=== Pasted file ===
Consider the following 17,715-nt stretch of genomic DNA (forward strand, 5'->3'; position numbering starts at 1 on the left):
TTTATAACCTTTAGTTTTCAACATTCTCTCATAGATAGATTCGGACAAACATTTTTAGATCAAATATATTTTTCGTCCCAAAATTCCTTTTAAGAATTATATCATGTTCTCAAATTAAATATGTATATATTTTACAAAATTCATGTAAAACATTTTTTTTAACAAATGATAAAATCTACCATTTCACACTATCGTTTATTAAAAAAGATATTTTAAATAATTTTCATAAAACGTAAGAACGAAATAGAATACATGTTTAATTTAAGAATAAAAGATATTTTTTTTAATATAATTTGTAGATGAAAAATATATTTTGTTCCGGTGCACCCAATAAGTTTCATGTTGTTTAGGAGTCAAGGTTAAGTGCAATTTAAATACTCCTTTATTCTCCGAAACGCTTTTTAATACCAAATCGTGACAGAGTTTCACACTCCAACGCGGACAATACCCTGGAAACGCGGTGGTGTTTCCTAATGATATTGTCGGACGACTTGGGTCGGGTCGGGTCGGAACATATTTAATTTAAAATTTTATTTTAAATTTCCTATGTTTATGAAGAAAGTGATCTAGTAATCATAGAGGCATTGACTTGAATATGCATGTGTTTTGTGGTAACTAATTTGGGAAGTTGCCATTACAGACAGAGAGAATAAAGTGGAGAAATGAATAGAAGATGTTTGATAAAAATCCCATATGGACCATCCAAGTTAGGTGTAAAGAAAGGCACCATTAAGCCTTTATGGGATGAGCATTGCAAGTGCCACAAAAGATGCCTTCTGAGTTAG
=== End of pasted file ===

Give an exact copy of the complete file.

Consider the following 17,715-nt stretch of genomic DNA (forward strand, 5'->3'; position numbering starts at 1 on the left):
TTTATAACCTTTAGTTTTCAACATTCTCTCATAGATAGATTCGGACAAACATTTTTAGATCAAATATATTTTTCGTCCCAAAATTCCTTTTAAGAATTATATCATGTTCTCAAATTAAATATGTATATATTTTACAAAATTCATGTAAAACATTTTTTTTAACAAATGATAAAATCTACCATTTCACACTATCGTTTATTAAAAAAGATATTTTAAATAATTTTCATAAAACGTAAGAACGAAATAGAATACATGTTTAATTTAAGAATAAAAGATATTTTTTTTAATATAATTTGTAGATGAAAAATATATTTTGTTCCGGTGCACCCAATAAGTTTCATGTTGTTTAGGAGTCAAGGTTAAGTGCAATTTAAATACTCCTTTATTCTCCGAAACGCTTTTTAATACCAAATCGTGACAGAGTTTCACACTCCAACGCGGACAATACCCTGGAAACGCGGTGGTGTTTCCTAATGATATTGTCGGACGACTTGGGTCGGGTCGGGTCGGAACATATTTAATTTAAAATTTTATTTTAAATTTCCTATGTTTATGAAGAAAGTGATCTAGTAATCATAGAGGCATTGACTTGAATATGCATGTGTTTTGTGGTAACTAATTTGGGAAGTTGCCATTACAGACAGAGAGAATAAAGTGGAGAAATGAATAGAAGATGTTTGATAAAAATCCCATATGGACCATCCAAGTTAGGTGTAAAGAAAGGCACCATTAAGCCTTTATGGGATGAGCATTGCAAGTGCCACAAAAGATGCCTTCTGAGTTAG